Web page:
Using Photovoice to Understand Intergenerational Influences on Health and Well-Being in a Southern Labrador Inuit Community

  • Chelsea Gabel McMaster University
  • Jessica Pace McMaster University
  • Chaneesa Ryan McMaster University
Keywords: Intergenerational communication, Inuit health and well-being, Labrador, seniors, elders, community-based participatory research, photovoice, traditional learning, resilience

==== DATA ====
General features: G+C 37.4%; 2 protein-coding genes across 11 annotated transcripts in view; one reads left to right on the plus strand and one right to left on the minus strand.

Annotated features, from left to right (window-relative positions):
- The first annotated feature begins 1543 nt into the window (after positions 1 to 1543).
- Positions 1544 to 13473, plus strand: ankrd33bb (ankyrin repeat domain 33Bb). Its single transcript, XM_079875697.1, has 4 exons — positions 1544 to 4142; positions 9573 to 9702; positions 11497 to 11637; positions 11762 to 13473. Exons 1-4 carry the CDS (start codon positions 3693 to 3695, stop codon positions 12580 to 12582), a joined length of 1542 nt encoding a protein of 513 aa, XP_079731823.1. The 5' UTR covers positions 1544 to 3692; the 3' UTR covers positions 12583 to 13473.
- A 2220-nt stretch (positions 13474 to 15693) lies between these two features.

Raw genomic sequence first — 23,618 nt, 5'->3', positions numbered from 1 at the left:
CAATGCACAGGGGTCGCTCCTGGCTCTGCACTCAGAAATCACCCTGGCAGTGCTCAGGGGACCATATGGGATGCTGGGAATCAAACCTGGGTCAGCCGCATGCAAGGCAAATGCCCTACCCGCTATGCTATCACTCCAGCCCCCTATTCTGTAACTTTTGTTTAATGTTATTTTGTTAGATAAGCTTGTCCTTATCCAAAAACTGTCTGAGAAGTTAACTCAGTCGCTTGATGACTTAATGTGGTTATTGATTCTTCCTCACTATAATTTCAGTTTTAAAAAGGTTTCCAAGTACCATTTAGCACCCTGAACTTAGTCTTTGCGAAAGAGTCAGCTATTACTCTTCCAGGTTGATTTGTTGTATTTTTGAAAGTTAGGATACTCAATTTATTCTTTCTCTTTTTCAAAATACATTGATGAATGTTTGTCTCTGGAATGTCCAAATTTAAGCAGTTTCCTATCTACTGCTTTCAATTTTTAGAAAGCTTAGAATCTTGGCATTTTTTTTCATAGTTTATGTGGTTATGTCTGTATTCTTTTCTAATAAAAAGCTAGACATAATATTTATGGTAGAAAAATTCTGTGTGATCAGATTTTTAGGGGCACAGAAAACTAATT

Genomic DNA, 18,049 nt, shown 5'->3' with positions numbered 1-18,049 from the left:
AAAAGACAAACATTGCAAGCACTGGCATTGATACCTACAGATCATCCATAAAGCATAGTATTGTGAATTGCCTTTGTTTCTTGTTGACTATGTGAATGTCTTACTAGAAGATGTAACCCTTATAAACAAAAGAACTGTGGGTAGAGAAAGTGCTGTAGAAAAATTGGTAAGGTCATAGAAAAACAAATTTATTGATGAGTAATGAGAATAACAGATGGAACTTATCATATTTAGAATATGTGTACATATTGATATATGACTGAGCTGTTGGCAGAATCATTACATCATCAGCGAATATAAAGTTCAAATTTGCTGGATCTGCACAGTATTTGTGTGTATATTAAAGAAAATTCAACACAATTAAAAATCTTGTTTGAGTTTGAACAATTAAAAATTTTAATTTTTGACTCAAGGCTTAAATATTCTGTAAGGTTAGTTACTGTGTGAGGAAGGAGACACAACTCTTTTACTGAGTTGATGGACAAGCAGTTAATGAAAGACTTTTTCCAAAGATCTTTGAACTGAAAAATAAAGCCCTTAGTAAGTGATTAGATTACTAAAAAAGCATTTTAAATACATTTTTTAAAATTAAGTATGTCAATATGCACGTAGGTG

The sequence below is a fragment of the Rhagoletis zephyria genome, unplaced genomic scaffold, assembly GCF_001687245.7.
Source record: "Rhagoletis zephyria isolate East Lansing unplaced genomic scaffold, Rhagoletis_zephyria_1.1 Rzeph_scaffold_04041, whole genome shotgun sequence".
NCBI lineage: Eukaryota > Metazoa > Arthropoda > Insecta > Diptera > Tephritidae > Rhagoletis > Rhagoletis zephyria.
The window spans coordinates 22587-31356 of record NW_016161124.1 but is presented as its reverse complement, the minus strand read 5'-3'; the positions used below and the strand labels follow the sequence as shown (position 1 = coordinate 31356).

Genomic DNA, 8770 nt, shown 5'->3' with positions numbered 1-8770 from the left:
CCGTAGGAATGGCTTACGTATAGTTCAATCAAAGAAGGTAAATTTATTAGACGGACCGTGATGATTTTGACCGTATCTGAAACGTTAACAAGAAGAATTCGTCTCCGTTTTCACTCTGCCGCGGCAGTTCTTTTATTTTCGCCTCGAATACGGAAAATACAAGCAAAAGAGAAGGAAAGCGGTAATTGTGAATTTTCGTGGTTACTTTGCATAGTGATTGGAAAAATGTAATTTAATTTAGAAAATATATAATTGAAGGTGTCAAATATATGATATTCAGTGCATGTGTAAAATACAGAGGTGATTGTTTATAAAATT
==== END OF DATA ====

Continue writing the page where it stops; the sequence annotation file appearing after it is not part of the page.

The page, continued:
This research sought to explore one southern Labrador Inuit community’s intergenerational relationships, with a focus on seniors’ perspectives and understandings of health and well-being. This knowledge is important for accessing and responding to social and demographic change to ensure a continued ability to provide for future generations. Our research employed a community-based participatory research (CBPR) approach and a qualitative, arts-based methodology, including photovoice. Participants in this study included six seniors and six youth from St. Lewis, Labrador, Canada, who were provided with cameras and were asked to take photographs that represent how their lived experience related to the research questions. Our findings demonstrated that strong relationships between older and younger generations, particularly within families, exist in St. Lewis. We argue that these relationships contribute positively to the overall health and well-being of the community. Little is known about how youth and seniors in Indigenous communities perceive one another and their respective roles in a contemporary context. Our research suggests that learning more about the factors that shape senior–youth interaction and communication in St. Lewis may lead to interventions that will support intergenerational contact and, hence, promote cultural continuity and increase overall well-being. The promotion of cultural continuity and well-being is of particular importance in Indigenous communities, given the disruption of culture due to colonialism and given that Indigenous communities with high levels of cultural continuity are healthier.


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